Sunday, January 31, 2016


The concept of “dressed” can fall into a broad range. Don’t believe me? Visit Walmart almost any time and you’ll see it all -- from threadbare pajamas to worn jeans and stained sweatshirts to fancy wedding guest attire and ball gowns. Check out People of Walmart ( for a real fashion show, although I bet many of the ensembles presented on the site were captured as people dashed in for snacks en route to a costume party.

I’ve known people who considered “dressed” to mean they had on one garment, say a pair of boxer shorts, making them not technically completely naked, and therefore “clothed.” Others I’ve known (my late grandmother comes to mind) wouldn’t consider themselves dressed unless donned head to toe in a coordinated, fully accessorized outfit and would never consider leaving the house in anything less.

My own concept of “dressed” falls into multiple niches, with very rational (to me, anyway) reasons to my potentially neurotic methodology.

In my former office life, work wardrobe items were subdivided into categories including but not limited to business portrait, client meeting, and all-day-in-the-office-while-clients-are-closed-for-holiday outfits. I didn’t want to be spotted in the office by a client looking like I thought it was clean out the garage day, and I generally tried to dress as if our biggest client would arrive at the office unannounced, which had, on occasion, really happened. For me, it was an image thing.

There are ensembles for “going out,” separated by level of casualness based on the target establishment, and different, fancier (often vintage) clothes for benefits and galas. I don’t like wearing conservative work clothes or plain pumps out to a club, so immediate after-work plans require attire be stepped up or down accordingly to match the plans. Or a quick dash home to change.

It probably sounds a little complicated. Maybe, but it works for me. And like I said, there are reasons. The whole office wardrobe thing was inspired by an early career mishap involving an ad campaign and critical bit of information that never trickled down to me, primarily that the three person IRA department of which I was a member would be featured in a newspaper ad.

The day of the photo shoot of which I was woefully uninformed, instead of my usual mostly-conservative banker suit, I arrived at work in a casual skirt, oversized sweater, and scarf. The art director arrived, declared my scarf made me look like a bank robber, and made me remove it, eliminating the element that tied the outfit together. Not a great fashion day for me. Worse, was the four month stretch where the three-quarter page ad featuring the three of us was plastered all over the paper, with me looking like a slouch.

Nowadays, a retail work environment has me moving between office, sales floor, and dusty stockroom all day long, with multiple trips up ladders. Current work clothing is a mind-numbing array of monotonous dust colored, androgynous khakis and neutral sweaters, peppered with the occasional pair of tweedy, dust camouflaging dress pants. It’s practical. It’s hideous. I avoid going anywhere directly from work and hope I don’t see anybody I know in the store. It’s a self-image thing.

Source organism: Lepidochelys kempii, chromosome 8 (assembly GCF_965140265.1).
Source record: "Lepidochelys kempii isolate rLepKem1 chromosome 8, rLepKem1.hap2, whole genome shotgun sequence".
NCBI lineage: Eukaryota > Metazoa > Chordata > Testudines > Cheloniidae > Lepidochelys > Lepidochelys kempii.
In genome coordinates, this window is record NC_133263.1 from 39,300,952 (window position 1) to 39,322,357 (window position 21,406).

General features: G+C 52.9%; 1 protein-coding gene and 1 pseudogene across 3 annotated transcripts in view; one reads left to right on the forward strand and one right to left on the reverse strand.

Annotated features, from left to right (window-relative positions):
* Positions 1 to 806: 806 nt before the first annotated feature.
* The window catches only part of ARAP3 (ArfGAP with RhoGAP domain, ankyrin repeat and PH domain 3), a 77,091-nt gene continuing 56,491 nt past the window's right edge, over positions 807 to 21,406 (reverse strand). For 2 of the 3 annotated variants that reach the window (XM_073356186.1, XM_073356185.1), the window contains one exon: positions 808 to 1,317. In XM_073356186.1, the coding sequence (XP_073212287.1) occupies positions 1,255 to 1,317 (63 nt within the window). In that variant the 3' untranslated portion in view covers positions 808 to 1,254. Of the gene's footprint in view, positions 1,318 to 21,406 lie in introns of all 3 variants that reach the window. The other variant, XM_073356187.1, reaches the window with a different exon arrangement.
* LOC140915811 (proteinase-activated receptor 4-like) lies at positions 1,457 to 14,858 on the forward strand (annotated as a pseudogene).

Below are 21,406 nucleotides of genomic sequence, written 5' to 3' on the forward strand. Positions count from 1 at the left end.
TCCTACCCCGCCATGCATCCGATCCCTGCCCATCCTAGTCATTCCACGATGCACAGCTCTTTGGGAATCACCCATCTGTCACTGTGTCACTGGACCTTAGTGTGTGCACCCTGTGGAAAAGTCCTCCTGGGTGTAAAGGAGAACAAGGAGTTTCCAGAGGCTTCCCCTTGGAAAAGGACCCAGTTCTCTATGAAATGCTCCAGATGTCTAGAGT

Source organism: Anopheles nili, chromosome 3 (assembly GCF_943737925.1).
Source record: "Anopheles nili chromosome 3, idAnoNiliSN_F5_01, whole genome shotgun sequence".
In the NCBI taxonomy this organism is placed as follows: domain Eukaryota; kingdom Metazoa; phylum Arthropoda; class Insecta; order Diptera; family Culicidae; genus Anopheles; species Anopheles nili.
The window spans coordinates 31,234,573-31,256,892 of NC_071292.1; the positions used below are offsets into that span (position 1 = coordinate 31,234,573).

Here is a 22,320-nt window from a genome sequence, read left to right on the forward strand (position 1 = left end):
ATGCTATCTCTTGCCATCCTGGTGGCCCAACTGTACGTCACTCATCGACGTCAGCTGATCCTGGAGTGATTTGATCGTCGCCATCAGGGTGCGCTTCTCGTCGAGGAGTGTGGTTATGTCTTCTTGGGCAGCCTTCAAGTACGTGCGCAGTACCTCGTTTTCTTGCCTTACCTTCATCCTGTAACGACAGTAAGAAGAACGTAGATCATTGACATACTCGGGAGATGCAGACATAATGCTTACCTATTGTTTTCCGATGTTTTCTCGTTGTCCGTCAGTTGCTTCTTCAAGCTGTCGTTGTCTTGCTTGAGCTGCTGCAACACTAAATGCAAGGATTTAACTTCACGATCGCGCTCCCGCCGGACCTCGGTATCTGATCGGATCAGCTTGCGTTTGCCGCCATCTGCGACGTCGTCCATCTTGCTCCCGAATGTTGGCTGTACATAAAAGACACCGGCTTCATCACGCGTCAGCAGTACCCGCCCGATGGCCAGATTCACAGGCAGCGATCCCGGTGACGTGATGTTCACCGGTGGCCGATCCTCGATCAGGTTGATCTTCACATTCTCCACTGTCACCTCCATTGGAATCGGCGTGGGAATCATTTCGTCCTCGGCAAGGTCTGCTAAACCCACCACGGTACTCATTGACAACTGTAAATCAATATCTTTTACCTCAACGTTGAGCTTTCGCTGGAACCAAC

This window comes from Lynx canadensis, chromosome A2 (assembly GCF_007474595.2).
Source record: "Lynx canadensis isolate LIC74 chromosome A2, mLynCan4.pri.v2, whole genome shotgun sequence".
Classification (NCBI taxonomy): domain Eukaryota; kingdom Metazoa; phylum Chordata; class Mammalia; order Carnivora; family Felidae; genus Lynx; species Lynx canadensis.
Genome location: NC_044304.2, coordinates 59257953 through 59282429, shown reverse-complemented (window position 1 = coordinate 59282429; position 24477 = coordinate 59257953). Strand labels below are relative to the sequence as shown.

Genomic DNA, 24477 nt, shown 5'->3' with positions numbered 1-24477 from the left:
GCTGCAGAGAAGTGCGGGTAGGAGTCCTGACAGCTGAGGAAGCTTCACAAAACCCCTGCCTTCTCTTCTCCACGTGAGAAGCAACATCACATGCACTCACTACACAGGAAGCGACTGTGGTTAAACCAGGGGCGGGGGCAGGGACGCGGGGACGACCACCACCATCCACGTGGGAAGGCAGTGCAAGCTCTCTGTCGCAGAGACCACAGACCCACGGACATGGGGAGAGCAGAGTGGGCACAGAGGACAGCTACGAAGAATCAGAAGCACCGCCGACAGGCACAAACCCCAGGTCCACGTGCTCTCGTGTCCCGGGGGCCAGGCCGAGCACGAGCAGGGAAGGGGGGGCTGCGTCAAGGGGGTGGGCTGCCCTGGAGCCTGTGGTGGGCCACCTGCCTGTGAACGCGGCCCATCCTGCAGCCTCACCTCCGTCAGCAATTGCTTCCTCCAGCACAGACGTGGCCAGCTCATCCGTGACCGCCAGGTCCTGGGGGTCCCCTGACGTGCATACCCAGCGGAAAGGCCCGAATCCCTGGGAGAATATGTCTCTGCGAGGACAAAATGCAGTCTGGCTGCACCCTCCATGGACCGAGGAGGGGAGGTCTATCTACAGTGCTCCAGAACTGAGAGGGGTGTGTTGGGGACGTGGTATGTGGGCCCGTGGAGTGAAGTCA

If I’m sick and at home for any duration, it’s generally pajamas all day. If I’m sick and you show up at my house unannounced, I’m probably going to be pissed because, even if they are cute, I don’t care to entertain in my pajamas.

Again, there was a situation. It was during a stretch of unemployment, while married to a man who wanted a stay-at-home wife (which it turned out I wasn’t good at). It was one in the afternoon, and I lounged around in baggy red plaid flannel PJ bottoms and a red waffle-weave thermal top with no undergarments because these were, as the husband of the time called them, my “sleeping clothes.” I wasn’t going out and I didn’t expect anyone, so it seemed fine.

That was the day the president of the photography club of which I was treasurer stopped by on his lunch hour to deliver dues another member had given him. I nearly died of embarrassment when I made the mistake of answering the door. Not a proud fashion moment. It inspired the change in philosophy concerning “at home wear.”

Housebound with a cold, the concept of “dressed” is based on how awful I feel. One recent day, while in bed literally all day, was definitely a pajama day. Beside never feeling human again, my other big fear was that a friend would stop by with soup or something equally thoughtful and I’d die of mortification coming downstairs all pale and sickly, swathed in fleece PJs and the purple fluffy robe that makes me feel like Barney the dinosaur.

Another day with the same cold, still feeling lousy but somewhat less so, “dressed” meant changing from snowflake printed fleece pajama bottoms into solid black fleece athletic pants, which are essentially exactly the same, except I know that one came from the sleepwear department and the other from active wear. The cotton tee shirt knit pajama top was exchanged for a printed tee shirt knit “shirt,” topped with a fleece vee neck, and I was “dressed.” Sort of. I mean, I wouldn’t actually leave the house like this. That would require a change into “ohmigod, my luck I’ll run into someone I know, I better look like I at least tried” jeans, sweater, and makeup. And wouldn’t you know it, while I was the only one home, campaign workers came ringing the doorbell which I answered, dressed like a scrub in my fleece “outfit.”